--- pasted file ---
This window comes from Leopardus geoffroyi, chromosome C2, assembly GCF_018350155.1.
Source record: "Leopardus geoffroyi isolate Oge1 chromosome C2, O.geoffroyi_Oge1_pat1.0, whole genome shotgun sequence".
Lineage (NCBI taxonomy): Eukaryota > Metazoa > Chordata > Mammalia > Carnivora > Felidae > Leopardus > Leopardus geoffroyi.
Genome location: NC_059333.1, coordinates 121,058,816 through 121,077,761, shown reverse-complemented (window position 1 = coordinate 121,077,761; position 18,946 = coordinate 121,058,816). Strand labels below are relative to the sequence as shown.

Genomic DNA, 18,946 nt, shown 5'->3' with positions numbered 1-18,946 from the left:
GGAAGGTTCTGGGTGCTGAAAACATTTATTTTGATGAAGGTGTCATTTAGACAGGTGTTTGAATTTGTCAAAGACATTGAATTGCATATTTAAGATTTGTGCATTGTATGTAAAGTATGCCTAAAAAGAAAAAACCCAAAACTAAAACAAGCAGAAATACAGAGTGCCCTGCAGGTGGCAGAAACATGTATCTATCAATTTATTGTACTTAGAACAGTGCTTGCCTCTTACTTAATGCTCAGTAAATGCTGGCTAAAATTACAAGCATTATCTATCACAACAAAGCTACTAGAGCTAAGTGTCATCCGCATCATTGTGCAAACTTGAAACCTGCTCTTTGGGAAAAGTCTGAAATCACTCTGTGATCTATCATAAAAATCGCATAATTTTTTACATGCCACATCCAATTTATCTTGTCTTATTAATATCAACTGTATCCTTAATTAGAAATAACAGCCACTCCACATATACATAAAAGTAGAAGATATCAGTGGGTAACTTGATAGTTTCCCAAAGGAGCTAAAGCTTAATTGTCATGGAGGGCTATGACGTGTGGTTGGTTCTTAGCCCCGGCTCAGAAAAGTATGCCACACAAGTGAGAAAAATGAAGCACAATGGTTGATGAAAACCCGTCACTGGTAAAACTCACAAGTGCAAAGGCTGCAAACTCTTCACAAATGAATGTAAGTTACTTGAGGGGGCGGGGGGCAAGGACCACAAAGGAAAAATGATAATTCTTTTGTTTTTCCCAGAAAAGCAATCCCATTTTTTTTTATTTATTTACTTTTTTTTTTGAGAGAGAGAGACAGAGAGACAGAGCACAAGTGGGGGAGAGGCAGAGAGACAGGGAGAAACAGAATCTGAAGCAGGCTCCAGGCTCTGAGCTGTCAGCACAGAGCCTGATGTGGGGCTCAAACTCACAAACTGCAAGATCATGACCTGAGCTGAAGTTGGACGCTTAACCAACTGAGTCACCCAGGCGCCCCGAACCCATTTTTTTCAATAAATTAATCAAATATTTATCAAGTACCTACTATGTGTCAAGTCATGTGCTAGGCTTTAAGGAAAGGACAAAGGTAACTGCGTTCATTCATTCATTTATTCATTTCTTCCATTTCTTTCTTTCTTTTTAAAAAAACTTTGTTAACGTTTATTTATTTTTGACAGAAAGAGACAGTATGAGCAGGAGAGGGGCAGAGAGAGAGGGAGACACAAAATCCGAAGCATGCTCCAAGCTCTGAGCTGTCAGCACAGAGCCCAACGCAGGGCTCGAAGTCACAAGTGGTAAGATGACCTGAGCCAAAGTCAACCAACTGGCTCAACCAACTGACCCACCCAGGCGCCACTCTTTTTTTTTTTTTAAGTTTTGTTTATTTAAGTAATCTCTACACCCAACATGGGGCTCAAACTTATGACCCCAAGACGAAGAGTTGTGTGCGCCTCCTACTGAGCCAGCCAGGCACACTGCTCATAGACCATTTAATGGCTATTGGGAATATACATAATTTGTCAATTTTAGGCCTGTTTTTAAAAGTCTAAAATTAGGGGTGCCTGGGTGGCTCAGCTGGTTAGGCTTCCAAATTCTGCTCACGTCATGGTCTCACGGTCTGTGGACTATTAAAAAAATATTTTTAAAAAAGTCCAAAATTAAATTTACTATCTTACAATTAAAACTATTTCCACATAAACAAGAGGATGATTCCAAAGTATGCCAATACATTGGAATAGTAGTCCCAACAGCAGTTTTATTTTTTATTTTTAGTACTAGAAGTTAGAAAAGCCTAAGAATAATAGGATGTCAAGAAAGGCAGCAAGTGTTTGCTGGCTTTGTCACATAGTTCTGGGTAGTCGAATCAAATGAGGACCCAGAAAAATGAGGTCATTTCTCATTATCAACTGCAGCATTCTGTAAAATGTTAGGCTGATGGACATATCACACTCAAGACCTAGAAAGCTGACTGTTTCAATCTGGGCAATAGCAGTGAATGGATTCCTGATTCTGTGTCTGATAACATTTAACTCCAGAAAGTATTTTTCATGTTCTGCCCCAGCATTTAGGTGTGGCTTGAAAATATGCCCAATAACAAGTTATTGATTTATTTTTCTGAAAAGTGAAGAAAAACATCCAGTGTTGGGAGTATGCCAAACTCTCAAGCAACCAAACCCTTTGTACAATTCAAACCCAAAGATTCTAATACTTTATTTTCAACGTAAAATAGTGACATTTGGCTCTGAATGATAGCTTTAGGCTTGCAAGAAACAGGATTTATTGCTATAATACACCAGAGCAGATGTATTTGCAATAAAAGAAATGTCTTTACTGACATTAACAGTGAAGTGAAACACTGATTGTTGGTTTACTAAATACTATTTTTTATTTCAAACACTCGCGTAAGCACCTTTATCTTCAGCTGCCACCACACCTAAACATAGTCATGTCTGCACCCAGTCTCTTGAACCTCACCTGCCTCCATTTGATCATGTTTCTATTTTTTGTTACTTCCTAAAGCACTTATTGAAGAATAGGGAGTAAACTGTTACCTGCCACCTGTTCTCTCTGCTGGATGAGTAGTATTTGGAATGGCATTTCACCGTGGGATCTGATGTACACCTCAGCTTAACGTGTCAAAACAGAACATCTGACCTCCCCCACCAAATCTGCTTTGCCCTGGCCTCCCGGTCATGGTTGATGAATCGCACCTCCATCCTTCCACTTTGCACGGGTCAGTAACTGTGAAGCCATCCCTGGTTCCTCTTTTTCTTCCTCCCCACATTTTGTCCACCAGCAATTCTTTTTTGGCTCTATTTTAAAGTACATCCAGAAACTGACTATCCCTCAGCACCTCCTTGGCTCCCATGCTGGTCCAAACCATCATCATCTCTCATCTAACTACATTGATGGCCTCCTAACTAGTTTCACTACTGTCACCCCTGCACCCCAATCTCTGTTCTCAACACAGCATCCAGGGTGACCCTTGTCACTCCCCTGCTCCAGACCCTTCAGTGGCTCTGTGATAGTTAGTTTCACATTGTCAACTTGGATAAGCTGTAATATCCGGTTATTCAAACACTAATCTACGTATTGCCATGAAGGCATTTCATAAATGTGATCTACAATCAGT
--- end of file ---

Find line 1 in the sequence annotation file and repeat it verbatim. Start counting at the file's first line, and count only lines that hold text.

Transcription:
This window comes from Leopardus geoffroyi, chromosome C2, assembly GCF_018350155.1.